How old is mankind? The question has to be understood in the
context of evolution. This is because humanity evolved from earlier types of
human-like ancestor species called hominins and we probably know more about
these peoples generally than we do of the very earliest Homo sapiens. The
reason being that fossil skeletal evidence is very rare to start with, only by unusual
chance conditions will a skeleton ever be preserved and fossilise, and to find
the earliest populations of Homo sapiens in a fossilized state will be
extremely unlikely but who can foretell what might be found in the future?
However rare they are to find in the field, there is
nevertheless a vast collection of fossil human remains (JW org insists there
are very few!) and also there is abundant evidence for their ancient presence by stone tools
preserved in caves and settlement sites all over Africa.
One of the best methods of preservation of human bones has
been to find individuals who had the misfortune to suffocate and die in a rain of volcanic
ash during an eruption. This chance happening has taken place numerous times in
the Great Rift Valley in East Africa which is known as the cradle of mankind. Here,
at the pace of a lame snail, the crust of planet Earth has been unzipping itself
for aeons creating these murderous volcanic events and then revealing its
actions millennia later as the giant cracks open up. In doing so, this tectonic
plate activity yields a number of fortuitous gifts to palaeontology in Kenya and Tanzania.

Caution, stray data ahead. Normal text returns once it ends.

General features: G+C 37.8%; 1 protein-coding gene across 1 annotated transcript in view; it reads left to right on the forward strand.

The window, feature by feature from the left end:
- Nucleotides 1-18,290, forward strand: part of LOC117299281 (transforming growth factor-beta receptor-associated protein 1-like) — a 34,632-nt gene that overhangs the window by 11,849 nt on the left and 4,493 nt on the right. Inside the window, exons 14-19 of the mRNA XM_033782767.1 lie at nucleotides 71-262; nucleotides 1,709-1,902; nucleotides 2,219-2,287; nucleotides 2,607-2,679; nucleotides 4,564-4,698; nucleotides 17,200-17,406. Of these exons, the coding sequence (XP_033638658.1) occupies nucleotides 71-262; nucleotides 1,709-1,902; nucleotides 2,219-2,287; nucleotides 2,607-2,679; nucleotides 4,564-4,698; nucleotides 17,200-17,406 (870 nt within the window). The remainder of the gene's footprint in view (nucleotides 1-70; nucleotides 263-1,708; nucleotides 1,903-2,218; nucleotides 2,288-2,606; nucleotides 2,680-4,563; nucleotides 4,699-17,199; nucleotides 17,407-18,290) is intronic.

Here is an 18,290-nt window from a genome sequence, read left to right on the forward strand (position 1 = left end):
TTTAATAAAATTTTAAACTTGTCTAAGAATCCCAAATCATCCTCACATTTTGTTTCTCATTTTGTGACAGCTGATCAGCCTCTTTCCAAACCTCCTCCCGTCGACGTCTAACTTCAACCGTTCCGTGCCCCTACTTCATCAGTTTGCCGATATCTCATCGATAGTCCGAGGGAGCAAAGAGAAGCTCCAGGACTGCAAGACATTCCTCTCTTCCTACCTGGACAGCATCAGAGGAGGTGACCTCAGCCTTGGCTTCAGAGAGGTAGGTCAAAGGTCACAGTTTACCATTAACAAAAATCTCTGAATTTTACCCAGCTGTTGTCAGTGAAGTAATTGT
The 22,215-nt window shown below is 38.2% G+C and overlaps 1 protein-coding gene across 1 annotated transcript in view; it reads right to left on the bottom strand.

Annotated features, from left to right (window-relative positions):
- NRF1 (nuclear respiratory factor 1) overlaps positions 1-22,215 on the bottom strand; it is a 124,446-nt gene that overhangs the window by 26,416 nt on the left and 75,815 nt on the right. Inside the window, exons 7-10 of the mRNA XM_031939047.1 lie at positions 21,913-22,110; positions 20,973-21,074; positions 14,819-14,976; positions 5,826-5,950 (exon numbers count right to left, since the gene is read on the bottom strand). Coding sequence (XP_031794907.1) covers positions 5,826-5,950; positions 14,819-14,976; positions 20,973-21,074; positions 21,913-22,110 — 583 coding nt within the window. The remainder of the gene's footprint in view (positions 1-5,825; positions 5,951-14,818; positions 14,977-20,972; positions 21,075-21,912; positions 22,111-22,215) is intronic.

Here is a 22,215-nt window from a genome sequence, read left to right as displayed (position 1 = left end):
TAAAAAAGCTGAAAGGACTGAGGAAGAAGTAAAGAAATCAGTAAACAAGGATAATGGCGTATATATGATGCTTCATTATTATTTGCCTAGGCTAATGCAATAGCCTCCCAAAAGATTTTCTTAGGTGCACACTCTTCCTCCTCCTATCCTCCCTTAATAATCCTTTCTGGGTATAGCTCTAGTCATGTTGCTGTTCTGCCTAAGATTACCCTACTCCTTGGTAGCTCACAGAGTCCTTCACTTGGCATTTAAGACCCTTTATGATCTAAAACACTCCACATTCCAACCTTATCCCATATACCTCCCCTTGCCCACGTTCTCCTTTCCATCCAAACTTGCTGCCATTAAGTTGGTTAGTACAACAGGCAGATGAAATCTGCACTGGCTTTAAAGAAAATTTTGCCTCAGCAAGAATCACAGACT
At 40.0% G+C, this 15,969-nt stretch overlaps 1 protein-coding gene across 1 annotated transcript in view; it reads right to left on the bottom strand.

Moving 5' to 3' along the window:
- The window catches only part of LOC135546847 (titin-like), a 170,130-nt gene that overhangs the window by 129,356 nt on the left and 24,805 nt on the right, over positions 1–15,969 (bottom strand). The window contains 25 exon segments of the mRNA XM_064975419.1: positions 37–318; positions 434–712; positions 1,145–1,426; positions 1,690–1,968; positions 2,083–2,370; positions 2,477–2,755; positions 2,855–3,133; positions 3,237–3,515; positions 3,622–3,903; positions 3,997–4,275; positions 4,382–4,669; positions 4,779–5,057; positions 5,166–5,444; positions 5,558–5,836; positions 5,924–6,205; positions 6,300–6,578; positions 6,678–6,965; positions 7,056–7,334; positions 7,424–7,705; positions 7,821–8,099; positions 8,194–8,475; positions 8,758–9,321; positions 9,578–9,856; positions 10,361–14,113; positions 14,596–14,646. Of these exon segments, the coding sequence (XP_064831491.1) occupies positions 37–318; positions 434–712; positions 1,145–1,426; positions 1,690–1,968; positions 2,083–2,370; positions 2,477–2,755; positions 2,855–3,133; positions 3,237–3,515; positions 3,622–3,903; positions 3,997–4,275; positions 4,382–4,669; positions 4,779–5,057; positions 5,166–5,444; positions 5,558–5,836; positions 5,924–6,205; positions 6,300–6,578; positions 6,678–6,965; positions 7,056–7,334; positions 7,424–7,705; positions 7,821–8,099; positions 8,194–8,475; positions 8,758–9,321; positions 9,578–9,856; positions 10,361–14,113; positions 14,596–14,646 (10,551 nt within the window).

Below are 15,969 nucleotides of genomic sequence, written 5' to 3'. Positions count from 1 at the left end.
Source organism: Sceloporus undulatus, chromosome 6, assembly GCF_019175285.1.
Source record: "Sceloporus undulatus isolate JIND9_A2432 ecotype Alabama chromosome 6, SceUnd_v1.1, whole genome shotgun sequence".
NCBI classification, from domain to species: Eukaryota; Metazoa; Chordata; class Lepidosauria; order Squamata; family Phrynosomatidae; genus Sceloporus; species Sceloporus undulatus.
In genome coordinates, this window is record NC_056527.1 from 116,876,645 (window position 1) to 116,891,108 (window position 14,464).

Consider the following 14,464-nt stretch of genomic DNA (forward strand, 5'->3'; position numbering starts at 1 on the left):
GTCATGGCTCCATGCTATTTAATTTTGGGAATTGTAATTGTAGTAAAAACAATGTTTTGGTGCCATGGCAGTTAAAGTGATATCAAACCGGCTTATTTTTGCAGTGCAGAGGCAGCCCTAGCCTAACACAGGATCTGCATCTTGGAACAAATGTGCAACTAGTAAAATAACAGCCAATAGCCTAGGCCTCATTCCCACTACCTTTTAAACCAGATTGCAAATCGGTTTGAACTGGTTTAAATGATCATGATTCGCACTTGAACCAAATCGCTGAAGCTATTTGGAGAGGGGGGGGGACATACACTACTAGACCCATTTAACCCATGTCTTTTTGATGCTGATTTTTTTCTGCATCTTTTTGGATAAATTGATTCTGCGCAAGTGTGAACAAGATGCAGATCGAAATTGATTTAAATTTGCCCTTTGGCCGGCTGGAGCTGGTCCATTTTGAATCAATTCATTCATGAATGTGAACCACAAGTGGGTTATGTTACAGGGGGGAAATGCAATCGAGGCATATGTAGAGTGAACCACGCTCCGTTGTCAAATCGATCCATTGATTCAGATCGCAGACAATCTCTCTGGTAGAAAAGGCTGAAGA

The first is that the ash from volcanic eruptions at a
certain distance beyond the pyroclastic flow can preserve in stone a snapshot as it were of everything
which was present on the landscape; footprints, animal tracks, men and beasts. The animal assemblage found in these deposits is important for
dating hominins. For example the evolution of members of the pig family
(suids) is well documented in the Great Rift Valley and the dates for each
species is known as are many other evolutionary lineages of African fauna. A
system of relative dating exists,
known from the layers of volcanic sediments with earlier animal and human species at the lower layers superimposed by later
species progressively revealed in the ascending strata formed mainly from volcanic
events. Not only can the stratum containing the hominin
and animals be ordered from relative dating (evolutionary sequences) but the matrix material can be
radiometrically dated (see Cofty’s excellent recommended reading on the subject by Dr R Wiens).
On top of that there is another dating method to corroborate the radiometric
and that is palaeomagnetism which works very well in airborne volcanic
deposits. This is based on the fact that Earth over geological time, for no
known reason, reverses its magnetic polarity, the north magnetic pole becomes
the south. There are minor reversals within the major reversals which can
pinpoint events in time to the dating expert and palaeontologist. It works by
the polarity of molecules of sedimentary material containing traces of iron
aligning to the prevailing polarity on deposition. By cross referencing all of
these dating disciplines against the backdrop of known prehistoric climate epochs;
The small brained short bipedal hominin called Handy Man (thinks:
Fats Domino) alias Homo habilis is
considered the first of the genus Homo whose debut was made about 2.5 million
years ago and died out around 1.4 million years back. There have been many Homo
species following Handy man including the important forerunner of our species Homo erectus who arrived around 1.9 million years ago.
As scientific evidence emerges there has been a continuous
pushing back the date for the earliest Homo sapiens and this year 2018, the
evidence looks now that our species has been around nearly 300,000 years.
Twenty years ago the fossil evidence was only for 150,000 years, twelve years ago it was 195,000 so the field of
scientific endeavour is active in this territory.
Or did God make man in 4004 BC as Archbishop Ussher decided
after calculating events in the Bible?